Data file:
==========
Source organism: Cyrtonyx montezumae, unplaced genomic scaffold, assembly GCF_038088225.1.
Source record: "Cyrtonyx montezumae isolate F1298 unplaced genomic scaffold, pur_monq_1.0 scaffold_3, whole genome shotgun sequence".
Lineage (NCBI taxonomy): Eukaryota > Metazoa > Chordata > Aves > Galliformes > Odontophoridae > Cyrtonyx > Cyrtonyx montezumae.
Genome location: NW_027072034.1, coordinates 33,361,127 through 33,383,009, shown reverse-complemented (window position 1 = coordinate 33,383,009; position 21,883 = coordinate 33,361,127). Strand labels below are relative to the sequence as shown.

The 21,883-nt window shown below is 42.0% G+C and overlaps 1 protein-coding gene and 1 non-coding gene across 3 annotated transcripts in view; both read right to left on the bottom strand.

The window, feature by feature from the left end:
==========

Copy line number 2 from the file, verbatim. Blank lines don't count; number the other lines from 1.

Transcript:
Source record: "Cyrtonyx montezumae isolate F1298 unplaced genomic scaffold, pur_monq_1.0 scaffold_3, whole genome shotgun sequence".